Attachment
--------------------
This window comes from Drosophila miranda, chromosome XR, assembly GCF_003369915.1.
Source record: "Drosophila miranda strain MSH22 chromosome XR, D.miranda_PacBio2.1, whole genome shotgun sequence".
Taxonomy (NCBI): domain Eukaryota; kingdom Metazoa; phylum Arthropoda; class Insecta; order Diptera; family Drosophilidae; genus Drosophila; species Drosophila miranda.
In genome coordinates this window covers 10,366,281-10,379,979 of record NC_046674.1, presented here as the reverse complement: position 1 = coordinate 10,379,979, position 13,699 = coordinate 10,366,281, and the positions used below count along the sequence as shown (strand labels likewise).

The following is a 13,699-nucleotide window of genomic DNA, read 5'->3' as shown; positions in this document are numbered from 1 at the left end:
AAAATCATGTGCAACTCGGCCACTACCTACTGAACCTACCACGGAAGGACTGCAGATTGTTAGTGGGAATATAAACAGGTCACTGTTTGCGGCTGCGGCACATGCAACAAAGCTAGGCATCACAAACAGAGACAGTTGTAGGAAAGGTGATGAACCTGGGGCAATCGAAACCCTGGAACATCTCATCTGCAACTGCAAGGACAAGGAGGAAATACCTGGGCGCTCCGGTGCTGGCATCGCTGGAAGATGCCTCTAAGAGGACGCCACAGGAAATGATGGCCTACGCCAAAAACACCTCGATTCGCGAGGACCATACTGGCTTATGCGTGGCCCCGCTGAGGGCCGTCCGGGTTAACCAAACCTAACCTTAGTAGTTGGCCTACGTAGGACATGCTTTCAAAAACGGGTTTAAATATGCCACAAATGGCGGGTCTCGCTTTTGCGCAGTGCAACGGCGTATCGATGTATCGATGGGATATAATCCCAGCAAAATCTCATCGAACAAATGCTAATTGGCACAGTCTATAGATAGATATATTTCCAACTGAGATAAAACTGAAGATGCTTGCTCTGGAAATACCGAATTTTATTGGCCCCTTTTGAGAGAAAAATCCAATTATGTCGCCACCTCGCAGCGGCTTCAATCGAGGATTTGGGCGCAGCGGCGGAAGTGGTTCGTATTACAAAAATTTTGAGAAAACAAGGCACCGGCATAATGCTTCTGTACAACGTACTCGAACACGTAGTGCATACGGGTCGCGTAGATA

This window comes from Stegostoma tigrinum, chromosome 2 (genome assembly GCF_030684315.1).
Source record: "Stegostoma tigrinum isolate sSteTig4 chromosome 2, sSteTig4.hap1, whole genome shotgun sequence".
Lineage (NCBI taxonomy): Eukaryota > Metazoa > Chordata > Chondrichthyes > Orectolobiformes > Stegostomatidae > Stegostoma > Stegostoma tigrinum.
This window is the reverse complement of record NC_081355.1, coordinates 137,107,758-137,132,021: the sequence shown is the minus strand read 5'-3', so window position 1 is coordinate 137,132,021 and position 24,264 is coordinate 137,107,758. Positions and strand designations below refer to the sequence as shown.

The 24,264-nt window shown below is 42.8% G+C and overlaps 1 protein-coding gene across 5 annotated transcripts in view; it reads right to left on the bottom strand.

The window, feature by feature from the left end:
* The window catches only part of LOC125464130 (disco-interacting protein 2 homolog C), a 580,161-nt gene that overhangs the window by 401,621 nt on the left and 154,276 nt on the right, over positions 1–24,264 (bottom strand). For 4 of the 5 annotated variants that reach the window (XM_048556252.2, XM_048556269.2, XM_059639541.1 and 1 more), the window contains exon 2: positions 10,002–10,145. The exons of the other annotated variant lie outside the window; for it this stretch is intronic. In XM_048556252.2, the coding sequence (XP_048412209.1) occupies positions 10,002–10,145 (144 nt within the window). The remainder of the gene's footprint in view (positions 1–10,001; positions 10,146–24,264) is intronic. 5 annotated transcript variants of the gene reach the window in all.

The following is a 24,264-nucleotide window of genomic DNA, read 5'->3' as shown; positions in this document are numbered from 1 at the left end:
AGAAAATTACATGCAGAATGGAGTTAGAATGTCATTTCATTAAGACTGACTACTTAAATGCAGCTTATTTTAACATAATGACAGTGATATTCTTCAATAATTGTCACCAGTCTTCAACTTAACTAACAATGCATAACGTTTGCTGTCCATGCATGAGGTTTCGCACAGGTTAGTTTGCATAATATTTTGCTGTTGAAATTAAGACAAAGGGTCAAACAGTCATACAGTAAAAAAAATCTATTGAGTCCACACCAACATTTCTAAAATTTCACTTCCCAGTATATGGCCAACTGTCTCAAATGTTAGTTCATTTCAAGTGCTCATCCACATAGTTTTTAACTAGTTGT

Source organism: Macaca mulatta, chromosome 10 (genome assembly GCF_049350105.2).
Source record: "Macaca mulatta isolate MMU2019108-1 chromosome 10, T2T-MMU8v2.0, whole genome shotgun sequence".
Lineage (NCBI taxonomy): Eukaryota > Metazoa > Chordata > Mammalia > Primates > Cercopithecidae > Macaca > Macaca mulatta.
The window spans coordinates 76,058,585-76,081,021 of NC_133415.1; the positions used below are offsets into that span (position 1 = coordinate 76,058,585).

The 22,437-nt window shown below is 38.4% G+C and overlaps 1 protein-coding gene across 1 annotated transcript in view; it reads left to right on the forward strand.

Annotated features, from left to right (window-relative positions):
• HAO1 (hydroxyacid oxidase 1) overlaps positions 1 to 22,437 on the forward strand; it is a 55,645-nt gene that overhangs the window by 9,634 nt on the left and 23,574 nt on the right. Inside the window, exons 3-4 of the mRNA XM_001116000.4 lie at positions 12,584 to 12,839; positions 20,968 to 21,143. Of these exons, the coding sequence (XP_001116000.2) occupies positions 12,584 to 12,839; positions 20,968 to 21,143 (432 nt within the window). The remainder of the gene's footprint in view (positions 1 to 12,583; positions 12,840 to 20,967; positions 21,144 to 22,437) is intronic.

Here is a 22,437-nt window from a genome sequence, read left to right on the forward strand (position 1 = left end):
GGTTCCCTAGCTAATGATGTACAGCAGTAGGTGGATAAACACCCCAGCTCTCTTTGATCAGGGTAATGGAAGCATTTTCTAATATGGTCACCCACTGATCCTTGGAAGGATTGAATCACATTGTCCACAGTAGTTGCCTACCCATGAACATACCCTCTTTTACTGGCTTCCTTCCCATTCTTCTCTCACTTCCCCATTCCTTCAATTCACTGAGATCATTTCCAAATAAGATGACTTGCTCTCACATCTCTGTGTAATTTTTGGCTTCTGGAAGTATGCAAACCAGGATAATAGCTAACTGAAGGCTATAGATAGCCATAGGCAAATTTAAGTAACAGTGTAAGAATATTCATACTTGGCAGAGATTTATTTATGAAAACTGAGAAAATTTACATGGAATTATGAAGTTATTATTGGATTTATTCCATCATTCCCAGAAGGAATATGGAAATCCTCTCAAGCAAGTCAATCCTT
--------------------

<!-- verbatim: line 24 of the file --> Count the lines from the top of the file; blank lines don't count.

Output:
GGTTCCCTAGCTAATGATGTACAGCAGTAGGTGGATAAACACCCCAGCTCTCTTTGATCAGGGTAATGGAAGCATTTTCTAATATGGTCACCCACTGATCCTTGGAAGGATTGAATCACATTGTCCACAGTAGTTGCCTACCCATGAACATACCCTCTTTTACTGGCTTCCTTCCCATTCTTCTCTCACTTCCCCATTCCTTCAATTCACTGAGATCATTTCCAAATAAGATGACTTGCTCTCACATCTCTGTGTAATTTTTGGCTTCTGGAAGTATGCAAACCAGGATAATAGCTAACTGAAGGCTATAGATAGCCATAGGCAAATTTAAGTAACAGTGTAAGAATATTCATACTTGGCAGAGATTTATTTATGAAAACTGAGAAAATTTACATGGAATTATGAAGTTATTATTGGATTTATTCCATCATTCCCAGAAGGAATATGGAAATCCTCTCAAGCAAGTCAATCCTT